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Wednesday, January 11, 2017

Damages done, more work ahead

Every time I get a new batch of students, I am aware that they may be scarred. Most of them look guarded upon entry into the classroom. They shuffle to their seats and cringe when I tell them to loosen up and focus. I really mean for them to learn how to look. To use their eyes and let go of their mental need to label and symbolize everything they see. The art will follow if they are even a little bit curious. Yet they start off too poised, too tired, too distracted and stressed to be genuinely curious.
I know they might have been told that they aren't good enough, or they shouldn't even try because they will surely fail, or that they haven't a creative bone in their body... I have heard it all. I have even heard about an art teacher who ripped up their picture over the trash can, (this happened to my son), in front of the whole class.
We all have work to do to silence the critics and be as powerful as we are meant to be. I love my old art teachers. They encouraged me and gave me the tools to express myself. When I was in third grade I was given the honor of painting the Christmas tree on a large holiday mural for the classroom. We were living in Haiti with tropical plants galore, but I painted a zig-zag caricature of a pine tree, filling it in with a solid green. I have never forgotten the moment...as I stepped back and stood next to my teacher to admire the work, when she leaned towards me and said, "you really can't paint trees, can you!?" My mind blurs on the memory right after...how bad was it? I really can't tell you. Maybe it was the brush stroke direction? I think I was hoping for texture... but I don't know.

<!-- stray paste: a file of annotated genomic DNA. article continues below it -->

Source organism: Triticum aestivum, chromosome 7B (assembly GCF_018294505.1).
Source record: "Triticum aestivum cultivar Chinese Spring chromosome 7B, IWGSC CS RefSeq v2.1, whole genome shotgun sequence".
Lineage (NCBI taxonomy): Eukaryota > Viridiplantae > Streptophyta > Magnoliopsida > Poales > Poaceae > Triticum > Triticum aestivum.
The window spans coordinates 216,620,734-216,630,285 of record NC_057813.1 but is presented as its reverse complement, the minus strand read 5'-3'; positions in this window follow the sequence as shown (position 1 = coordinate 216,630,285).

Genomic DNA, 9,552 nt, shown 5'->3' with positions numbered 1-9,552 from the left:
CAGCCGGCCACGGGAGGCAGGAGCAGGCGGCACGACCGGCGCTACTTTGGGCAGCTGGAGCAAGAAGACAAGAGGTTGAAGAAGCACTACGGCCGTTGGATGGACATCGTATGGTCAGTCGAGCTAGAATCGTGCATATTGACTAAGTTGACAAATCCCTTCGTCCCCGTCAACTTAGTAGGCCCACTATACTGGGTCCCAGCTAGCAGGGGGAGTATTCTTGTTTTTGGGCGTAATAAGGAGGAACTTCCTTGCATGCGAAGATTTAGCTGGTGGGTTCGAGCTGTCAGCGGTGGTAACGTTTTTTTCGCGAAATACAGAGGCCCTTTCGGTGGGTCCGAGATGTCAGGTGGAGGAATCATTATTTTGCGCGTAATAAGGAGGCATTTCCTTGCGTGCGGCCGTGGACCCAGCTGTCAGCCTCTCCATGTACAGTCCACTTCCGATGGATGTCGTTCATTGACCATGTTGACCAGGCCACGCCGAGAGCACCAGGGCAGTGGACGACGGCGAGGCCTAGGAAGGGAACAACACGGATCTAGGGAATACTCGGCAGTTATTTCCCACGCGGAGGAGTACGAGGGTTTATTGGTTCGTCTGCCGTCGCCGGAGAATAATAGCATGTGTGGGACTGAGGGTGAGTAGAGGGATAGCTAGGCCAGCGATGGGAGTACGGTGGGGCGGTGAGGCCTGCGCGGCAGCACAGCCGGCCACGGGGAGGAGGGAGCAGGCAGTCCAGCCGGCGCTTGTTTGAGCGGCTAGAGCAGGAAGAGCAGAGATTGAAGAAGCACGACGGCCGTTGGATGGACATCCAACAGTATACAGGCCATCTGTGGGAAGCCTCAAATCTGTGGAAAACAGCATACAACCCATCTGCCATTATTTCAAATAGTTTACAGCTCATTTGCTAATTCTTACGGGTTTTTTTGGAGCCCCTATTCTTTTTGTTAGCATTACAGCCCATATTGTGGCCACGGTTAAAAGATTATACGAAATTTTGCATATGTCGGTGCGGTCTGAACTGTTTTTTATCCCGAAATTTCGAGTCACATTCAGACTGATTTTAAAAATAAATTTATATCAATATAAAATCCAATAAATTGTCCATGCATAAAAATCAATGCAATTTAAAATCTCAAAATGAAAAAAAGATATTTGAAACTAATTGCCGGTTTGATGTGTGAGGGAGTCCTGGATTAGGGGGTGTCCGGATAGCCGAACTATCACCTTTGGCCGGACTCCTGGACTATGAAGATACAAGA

That moment has lived on and haunted my every attempt at a landscape. It is 47 years later and ... I love trees, but I don't think I can paint them very well.

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